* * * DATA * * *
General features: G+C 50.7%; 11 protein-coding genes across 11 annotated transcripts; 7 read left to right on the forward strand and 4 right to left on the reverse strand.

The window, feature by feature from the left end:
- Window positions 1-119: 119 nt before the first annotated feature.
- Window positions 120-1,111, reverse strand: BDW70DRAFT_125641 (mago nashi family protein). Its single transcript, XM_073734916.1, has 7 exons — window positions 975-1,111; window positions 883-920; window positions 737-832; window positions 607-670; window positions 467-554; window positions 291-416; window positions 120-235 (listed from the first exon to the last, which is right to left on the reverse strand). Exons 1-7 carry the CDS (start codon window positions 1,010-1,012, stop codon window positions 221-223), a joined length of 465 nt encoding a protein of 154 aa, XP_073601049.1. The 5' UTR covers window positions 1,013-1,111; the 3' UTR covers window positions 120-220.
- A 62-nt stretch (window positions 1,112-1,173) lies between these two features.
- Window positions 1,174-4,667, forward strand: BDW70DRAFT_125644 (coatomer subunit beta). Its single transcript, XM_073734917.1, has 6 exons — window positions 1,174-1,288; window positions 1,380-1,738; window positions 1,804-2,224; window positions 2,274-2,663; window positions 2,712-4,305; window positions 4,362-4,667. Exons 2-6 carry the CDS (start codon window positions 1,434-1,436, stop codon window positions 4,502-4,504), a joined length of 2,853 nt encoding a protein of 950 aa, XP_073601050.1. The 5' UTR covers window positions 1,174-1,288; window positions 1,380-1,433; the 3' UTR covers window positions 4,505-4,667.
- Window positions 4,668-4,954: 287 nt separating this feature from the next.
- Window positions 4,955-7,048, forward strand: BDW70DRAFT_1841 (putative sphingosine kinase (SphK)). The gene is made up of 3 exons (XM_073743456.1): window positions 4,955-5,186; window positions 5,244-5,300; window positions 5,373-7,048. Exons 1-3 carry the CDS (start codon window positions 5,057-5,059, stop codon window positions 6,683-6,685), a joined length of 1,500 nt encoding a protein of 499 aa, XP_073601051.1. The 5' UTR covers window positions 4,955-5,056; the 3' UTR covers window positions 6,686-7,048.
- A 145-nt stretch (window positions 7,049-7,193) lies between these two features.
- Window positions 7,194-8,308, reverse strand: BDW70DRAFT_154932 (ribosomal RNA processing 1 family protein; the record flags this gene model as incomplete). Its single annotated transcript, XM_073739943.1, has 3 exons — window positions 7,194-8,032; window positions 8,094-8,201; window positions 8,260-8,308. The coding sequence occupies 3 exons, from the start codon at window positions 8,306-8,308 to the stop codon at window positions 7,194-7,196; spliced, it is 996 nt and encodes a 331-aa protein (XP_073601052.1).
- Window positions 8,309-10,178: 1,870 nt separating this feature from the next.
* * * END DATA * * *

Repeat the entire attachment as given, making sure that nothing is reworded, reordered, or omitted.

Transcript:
General features: G+C 50.7%; 11 protein-coding genes across 11 annotated transcripts; 7 read left to right on the forward strand and 4 right to left on the reverse strand.

The window, feature by feature from the left end:
- Window positions 1-119: 119 nt before the first annotated feature.
- Window positions 120-1,111, reverse strand: BDW70DRAFT_125641 (mago nashi family protein). Its single transcript, XM_073734916.1, has 7 exons — window positions 975-1,111; window positions 883-920; window positions 737-832; window positions 607-670; window positions 467-554; window positions 291-416; window positions 120-235 (listed from the first exon to the last, which is right to left on the reverse strand). Exons 1-7 carry the CDS (start codon window positions 1,010-1,012, stop codon window positions 221-223), a joined length of 465 nt encoding a protein of 154 aa, XP_073601049.1. The 5' UTR covers window positions 1,013-1,111; the 3' UTR covers window positions 120-220.
- A 62-nt stretch (window positions 1,112-1,173) lies between these two features.
- Window positions 1,174-4,667, forward strand: BDW70DRAFT_125644 (coatomer subunit beta). Its single transcript, XM_073734917.1, has 6 exons — window positions 1,174-1,288; window positions 1,380-1,738; window positions 1,804-2,224; window positions 2,274-2,663; window positions 2,712-4,305; window positions 4,362-4,667. Exons 2-6 carry the CDS (start codon window positions 1,434-1,436, stop codon window positions 4,502-4,504), a joined length of 2,853 nt encoding a protein of 950 aa, XP_073601050.1. The 5' UTR covers window positions 1,174-1,288; window positions 1,380-1,433; the 3' UTR covers window positions 4,505-4,667.
- Window positions 4,668-4,954: 287 nt separating this feature from the next.
- Window positions 4,955-7,048, forward strand: BDW70DRAFT_1841 (putative sphingosine kinase (SphK)). The gene is made up of 3 exons (XM_073743456.1): window positions 4,955-5,186; window positions 5,244-5,300; window positions 5,373-7,048. Exons 1-3 carry the CDS (start codon window positions 5,057-5,059, stop codon window positions 6,683-6,685), a joined length of 1,500 nt encoding a protein of 499 aa, XP_073601051.1. The 5' UTR covers window positions 4,955-5,056; the 3' UTR covers window positions 6,686-7,048.
- A 145-nt stretch (window positions 7,049-7,193) lies between these two features.
- Window positions 7,194-8,308, reverse strand: BDW70DRAFT_154932 (ribosomal RNA processing 1 family protein; the record flags this gene model as incomplete). Its single annotated transcript, XM_073739943.1, has 3 exons — window positions 7,194-8,032; window positions 8,094-8,201; window positions 8,260-8,308. The coding sequence occupies 3 exons, from the start codon at window positions 8,306-8,308 to the stop codon at window positions 7,194-7,196; spliced, it is 996 nt and encodes a 331-aa protein (XP_073601052.1).
- Window positions 8,309-10,178: 1,870 nt separating this feature from the next.